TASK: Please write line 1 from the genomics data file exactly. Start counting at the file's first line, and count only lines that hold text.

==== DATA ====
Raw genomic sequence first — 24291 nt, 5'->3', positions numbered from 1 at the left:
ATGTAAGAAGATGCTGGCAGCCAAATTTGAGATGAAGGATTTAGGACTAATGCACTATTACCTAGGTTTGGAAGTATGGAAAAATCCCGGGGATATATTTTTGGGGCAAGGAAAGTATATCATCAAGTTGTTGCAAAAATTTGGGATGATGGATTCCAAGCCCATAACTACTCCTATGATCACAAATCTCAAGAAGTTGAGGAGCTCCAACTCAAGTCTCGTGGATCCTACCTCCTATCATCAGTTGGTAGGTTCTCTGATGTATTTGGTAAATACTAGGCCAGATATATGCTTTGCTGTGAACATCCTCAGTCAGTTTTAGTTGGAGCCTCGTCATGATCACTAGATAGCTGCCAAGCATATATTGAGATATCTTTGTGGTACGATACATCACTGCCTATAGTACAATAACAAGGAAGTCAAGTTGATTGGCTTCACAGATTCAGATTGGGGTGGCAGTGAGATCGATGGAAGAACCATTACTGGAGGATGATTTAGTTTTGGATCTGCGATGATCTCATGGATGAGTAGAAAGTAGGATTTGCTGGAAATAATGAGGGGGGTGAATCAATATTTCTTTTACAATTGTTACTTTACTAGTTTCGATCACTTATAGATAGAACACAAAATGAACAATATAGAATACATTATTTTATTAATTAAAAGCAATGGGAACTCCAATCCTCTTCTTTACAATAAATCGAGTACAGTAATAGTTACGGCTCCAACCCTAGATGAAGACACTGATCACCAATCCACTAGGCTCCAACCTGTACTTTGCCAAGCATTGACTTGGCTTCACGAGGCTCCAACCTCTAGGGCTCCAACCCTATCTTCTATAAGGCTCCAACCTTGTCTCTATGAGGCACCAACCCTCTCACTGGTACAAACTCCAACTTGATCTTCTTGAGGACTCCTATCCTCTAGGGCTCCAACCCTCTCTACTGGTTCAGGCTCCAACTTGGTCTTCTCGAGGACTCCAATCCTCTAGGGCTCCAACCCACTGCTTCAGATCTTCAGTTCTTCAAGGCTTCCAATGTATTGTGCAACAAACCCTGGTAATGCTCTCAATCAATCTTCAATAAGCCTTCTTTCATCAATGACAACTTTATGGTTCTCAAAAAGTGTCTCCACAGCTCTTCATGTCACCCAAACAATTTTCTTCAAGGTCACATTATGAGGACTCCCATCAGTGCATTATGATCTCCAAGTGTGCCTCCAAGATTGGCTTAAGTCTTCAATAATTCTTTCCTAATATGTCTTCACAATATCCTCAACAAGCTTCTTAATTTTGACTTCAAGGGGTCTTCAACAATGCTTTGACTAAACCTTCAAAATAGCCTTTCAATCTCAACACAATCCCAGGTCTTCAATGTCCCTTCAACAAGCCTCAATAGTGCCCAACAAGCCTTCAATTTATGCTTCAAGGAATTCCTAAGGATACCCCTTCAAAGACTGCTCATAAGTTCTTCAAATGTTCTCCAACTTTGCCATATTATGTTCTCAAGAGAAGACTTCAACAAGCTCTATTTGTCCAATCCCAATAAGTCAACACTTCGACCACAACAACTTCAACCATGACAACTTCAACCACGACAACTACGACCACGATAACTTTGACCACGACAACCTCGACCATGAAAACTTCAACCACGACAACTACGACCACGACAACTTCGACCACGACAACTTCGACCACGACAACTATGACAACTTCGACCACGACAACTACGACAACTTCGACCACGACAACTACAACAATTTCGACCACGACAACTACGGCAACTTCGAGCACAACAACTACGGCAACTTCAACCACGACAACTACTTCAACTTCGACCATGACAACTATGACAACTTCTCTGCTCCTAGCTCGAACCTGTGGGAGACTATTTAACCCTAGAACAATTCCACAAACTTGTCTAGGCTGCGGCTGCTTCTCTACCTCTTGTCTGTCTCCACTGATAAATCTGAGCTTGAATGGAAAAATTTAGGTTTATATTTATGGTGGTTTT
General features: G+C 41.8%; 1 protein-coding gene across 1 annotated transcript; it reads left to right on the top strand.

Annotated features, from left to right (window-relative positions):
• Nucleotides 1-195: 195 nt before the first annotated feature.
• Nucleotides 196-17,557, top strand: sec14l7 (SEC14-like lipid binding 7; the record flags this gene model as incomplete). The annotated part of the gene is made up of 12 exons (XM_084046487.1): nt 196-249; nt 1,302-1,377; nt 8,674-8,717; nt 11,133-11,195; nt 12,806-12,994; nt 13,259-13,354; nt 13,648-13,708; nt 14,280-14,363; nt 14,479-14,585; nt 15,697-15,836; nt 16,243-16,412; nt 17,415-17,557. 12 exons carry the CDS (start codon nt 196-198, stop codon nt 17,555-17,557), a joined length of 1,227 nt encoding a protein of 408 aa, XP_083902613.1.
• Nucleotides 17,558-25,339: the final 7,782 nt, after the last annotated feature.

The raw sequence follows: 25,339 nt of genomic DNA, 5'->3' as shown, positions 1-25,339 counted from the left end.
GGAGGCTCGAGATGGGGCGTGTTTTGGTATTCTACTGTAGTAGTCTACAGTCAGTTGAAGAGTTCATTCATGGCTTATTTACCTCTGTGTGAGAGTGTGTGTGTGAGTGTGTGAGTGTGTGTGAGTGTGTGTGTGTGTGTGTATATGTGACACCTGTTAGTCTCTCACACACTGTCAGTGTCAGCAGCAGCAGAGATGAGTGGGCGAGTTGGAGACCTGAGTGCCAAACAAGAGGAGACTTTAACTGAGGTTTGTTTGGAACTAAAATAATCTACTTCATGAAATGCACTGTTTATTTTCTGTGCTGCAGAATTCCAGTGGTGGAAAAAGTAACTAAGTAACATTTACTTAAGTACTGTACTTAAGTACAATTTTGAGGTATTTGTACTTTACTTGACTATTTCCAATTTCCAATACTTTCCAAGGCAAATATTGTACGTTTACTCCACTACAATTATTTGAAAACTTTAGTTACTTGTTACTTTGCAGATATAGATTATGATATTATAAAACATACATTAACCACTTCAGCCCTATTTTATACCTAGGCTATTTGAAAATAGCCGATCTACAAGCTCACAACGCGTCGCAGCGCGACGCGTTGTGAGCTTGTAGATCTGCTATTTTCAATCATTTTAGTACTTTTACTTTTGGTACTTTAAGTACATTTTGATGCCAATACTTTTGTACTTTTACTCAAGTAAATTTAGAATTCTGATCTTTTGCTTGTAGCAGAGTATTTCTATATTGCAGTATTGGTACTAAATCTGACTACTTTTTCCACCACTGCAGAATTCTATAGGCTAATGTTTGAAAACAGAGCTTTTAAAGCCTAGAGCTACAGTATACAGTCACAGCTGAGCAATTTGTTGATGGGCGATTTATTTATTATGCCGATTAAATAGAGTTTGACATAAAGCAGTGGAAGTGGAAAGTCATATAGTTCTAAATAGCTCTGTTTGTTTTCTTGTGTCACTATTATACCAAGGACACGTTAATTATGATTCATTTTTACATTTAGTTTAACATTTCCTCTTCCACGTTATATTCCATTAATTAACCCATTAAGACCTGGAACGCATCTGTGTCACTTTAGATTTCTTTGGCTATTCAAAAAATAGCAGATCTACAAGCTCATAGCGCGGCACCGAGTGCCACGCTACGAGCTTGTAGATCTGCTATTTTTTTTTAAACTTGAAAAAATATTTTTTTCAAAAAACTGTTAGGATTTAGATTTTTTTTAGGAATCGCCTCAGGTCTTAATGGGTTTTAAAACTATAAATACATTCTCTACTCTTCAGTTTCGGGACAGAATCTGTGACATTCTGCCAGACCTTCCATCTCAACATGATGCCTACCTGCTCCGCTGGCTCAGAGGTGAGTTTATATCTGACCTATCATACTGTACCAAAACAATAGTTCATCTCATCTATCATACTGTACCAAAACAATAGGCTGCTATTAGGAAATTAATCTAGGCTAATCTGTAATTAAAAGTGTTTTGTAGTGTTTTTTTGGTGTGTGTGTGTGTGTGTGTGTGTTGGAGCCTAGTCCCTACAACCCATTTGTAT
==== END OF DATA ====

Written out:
Raw genomic sequence first — 24291 nt, 5'->3', positions numbered from 1 at the left: